Ah yes, you had to of known this post was coming considering my tomato sauce recipe has been desperately awaiting the other part of it that makes it whole! Traditional Homemade Italian Meatballs, that is.
I know my mozzarella stuffed meatballs were a big hit when I posted them on social media and many of you voted for me to post the recipe, but first I think we gotta keep it nice and classic. Traditional Homemade Italian Meatballs – the stuff my childhood is made of. No, but really. Freshly minced garlic, sharp Parmesan Reggiano, and parsley picked fresh if it’s spring or summer.
The tradition of assembling those ingredients together, mixing it together by hand, then rolling out each meatball, and frying it before dropping it in the sauce – is a repetition that to me means family. Especially the part where you have to taste test it after a couple hours of cooking in the sauce. (We tell ourselves it’s necessary for the cooking, but I’ve always known it’s just to sneak one in!)
That also reminds me, I’ve been breaking some rules when it comes to this classic Sunday dinner. First broken rule: I’ve been cutting out the pasta, adding a salad on the side, and having it during the week. Reasoning? Meatballs are delicious…and they get a bad rap because they’re associated with a heavy carb meal. However, meatballs are healthy & full of protein (duh). It’s all the stuff we’re adding around it and putting it on top of that’s dramatically increasing the calories of the meal.
Rule number two I’m breaking? I’m baking them instead of frying them. Yep, I said it! Don’t get all offended unless you’ve stood over the hot stove moving around 30 little meatballs for an hour sweating it out! And if you have, well I’m here to tell you there’s a better way. Rant over 🙂
Okay, so what about baking meatballs you ask? Year after year of frying my meatballs in a pan on the stove, I’ve run into the same problem each and every time. Those problems being:
- Less control over how evenly cooked they are
- Balancing a high enough temp to cook thoroughly & not take forever vs. not burning the outside
- Drying out the middle before it even cooks in the sauce
There’s a few things happening here, but my main problem is drying out the meatballs. Traditional Homemade Italian Meatballs commandment #1: Meatballs. Should. Not. Be. CRUMBLY.
Half of this is the ingredients you’re using (which we’ll talk about) and the other half is the cooking method. Regardless of which way you go, always aim to undercook them. In fact, I don’t even think my grandmother cooks them before dropping them in her sauce. And? They are fantastically moist each time. Without that – flavor is not going to save you.
Baking gives me more control over cooking them evenly, not killing the outside, and not draining the fat out of them too much (cause we want that moisture in!). Also, I cooked all 30 little meatballs at the SAME time. Actually, my oven did while I sat on the couch. #winning
To start, I use a blend of ground beef and pork. Sometimes I’ll incorporate veal too, but they don’t sell those three meats in a trio here like they do in NY! I then season the meat with salt, pepper, garlic powder, parmesan, fresh parsley, and fresh minced garlic cloves.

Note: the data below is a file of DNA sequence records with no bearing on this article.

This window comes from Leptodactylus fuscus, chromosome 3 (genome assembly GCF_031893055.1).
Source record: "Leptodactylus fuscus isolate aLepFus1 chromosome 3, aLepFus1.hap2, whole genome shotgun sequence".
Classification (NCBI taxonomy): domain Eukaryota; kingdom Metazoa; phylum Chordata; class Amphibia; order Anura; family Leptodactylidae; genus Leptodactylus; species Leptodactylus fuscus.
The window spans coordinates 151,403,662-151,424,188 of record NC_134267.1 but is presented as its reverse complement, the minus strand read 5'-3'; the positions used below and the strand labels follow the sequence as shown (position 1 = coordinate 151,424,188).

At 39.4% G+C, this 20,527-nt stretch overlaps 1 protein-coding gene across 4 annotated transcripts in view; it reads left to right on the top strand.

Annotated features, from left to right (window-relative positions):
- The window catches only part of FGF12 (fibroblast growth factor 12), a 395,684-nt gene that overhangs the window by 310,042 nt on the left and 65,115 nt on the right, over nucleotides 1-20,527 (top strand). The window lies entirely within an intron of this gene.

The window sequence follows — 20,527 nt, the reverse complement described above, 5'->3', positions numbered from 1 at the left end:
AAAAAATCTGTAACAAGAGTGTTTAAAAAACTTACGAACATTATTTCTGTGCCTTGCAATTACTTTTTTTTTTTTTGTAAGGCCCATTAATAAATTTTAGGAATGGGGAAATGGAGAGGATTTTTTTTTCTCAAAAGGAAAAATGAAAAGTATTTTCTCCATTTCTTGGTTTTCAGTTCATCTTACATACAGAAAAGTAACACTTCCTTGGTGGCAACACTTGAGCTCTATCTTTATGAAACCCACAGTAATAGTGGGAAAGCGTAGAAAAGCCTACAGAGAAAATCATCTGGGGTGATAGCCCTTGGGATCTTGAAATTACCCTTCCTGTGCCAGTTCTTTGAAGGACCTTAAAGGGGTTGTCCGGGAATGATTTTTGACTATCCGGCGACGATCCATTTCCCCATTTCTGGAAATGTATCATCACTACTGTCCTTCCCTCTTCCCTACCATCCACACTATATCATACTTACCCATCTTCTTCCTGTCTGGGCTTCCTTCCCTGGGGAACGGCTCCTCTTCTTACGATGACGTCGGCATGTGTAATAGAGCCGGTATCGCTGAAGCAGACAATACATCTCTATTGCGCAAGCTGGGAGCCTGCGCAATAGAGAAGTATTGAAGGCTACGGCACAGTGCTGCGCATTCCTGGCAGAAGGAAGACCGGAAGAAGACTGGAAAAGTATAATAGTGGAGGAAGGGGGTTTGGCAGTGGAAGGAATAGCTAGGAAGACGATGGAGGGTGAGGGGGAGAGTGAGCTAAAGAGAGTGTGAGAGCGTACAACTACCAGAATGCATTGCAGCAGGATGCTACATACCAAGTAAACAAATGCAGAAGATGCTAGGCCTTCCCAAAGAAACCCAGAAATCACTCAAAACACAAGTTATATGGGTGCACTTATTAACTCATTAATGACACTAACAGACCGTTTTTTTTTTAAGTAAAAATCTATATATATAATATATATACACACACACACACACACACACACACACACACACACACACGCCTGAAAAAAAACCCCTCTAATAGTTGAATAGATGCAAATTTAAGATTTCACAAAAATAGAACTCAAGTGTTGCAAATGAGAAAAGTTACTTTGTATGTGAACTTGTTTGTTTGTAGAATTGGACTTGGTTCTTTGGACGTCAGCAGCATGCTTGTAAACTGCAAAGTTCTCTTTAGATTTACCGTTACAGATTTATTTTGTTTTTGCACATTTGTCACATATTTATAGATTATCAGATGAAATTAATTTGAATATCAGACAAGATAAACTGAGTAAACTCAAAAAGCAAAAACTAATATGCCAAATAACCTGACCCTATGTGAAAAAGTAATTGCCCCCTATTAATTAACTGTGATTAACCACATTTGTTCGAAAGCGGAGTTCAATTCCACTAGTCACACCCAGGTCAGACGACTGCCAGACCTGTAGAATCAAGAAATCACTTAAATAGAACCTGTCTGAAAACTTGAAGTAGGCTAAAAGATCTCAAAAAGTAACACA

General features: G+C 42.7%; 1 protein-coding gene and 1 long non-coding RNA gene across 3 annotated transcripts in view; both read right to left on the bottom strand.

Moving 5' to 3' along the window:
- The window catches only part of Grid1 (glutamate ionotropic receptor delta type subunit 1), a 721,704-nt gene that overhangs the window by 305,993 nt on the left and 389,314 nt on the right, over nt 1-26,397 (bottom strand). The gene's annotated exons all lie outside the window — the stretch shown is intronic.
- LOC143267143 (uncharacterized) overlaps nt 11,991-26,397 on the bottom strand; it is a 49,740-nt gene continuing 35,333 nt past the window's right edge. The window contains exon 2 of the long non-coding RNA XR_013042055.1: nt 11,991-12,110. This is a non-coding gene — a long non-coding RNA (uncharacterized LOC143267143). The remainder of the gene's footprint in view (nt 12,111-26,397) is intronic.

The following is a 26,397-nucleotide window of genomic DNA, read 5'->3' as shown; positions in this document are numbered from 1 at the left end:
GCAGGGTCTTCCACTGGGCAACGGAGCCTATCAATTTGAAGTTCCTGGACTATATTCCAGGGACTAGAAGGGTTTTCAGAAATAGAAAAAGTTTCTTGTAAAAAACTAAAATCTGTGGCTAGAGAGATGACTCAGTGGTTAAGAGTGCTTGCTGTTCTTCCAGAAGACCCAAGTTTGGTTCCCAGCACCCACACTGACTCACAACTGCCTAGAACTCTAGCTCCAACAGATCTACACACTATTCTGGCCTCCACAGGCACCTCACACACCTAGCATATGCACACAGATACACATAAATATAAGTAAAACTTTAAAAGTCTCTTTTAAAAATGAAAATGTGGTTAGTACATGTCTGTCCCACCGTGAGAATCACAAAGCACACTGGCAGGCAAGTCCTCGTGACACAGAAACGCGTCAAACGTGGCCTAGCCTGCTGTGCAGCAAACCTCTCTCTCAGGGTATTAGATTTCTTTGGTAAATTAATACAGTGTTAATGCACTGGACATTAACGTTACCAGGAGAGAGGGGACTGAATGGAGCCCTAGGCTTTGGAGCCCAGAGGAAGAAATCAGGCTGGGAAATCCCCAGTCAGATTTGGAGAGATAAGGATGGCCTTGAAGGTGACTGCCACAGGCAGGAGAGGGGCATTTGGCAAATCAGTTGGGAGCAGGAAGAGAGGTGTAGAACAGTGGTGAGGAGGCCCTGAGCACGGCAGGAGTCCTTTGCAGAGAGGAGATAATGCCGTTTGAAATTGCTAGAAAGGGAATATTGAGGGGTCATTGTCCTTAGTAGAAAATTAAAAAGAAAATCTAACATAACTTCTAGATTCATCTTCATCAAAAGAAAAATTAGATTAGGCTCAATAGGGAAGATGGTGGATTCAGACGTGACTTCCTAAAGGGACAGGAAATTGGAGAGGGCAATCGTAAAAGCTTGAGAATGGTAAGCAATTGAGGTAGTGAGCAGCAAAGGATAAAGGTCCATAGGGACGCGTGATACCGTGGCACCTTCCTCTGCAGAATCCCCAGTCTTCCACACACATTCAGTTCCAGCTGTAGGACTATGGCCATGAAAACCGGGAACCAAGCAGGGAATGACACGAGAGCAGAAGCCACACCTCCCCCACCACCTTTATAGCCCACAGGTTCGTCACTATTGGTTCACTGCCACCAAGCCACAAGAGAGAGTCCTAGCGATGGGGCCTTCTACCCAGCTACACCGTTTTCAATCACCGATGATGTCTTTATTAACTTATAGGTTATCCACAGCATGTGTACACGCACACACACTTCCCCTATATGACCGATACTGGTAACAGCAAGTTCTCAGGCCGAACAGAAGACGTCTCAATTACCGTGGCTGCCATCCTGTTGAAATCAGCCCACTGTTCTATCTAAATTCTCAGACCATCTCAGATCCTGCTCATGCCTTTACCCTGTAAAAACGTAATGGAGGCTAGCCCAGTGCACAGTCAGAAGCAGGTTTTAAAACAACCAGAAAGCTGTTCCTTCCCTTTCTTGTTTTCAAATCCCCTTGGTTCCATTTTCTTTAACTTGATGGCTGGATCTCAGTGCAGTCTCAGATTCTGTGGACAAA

Mix in 2 tbsp of milk, 1 egg, ¼ cup of Italian breadcrumbs, 1 slice of bread ripped up, and – one thing I do differently, 2 tbsp ricotta. On occasion I’ll also incorporate thinly sliced and chopped prosciutto which is soo good, but I’m skipping that here for now - make sure to check back for that version!
You have to mix everything by hand, so make sure they’re clean & prepare for your hands to get pretty cold! Combine everything until it’s well incorporated and try to not over-mix as this will toughen the meat. The texture should be sticky enough that the ball forms and holds, but not so much that it’s sticking to your hands. If you think the mixture is too dry or sticky, add a small amount of milk. On the other hand, if it’s too wet, add more breadcrumbs.
Before I form the meatballs, I try to let the mixture rest in the refrigerator for an hour. This will let the flavors develop a bit more. Rip off a small portion of the mixture and roll between your palms to form a ball. Keep going until all the meatballs are formed!
Set these on a baking sheet in rows (you might need two trays!) and bake for 20 minutes on 350, flipping them over halfway through.
If you’re cooking these in a sauce afterwards, only cook for about 5-7 minutes on each side, 10-14 minutes in total.
Traditional Homemade Italian Meatballs
- 1 lb ground beef 85-90% lean
- 1 lb ground pork
- 2 tsp sea salt
- 2 tsp ground pepper
- 1 tbsp garlic powder
- 4 minced garlic cloves
- ⅓ cup grated Parmesan Reggiano
- ¼ cup minced fresh parsley
- ¼ cup Italian breadcrumbs
- 1 slice bread ripped into pieces
- 2 tbsp ricotta
- 1 egg
- 2 tbsp milk
To start, add the ground beef and pork to a large bowl and season with the salt, pepper, garlic powder, minced garlic cloves, parmesan, and parsley.
Mix in the milk, egg, breadcrumbs, bread pieces, and ricotta. Combine everything by hand until it’s well incorporated and try to not over-mix as this will toughen the meat.
The texture should be sticky enough that the ball forms and holds, but not so much that it’s sticking to your hands. If you think the mixture is too dry or sticky, add a small amount of milk. On the other hand, if it’s too wet, add more breadcrumbs.
If you can, leave the mixture in the refrigerator for one hour. Before rolling the balls, preheat the oven to 350. Rip off a small portion of the mixture and roll between your palms to form a ball. Keep going until all the meatballs are formed!
Set these on a baking sheet in rows (you might need two trays!) and bake for 20 minutes, flipping them over halfway through.
280 Calories & 40.8 grams protein for 4 meatballs
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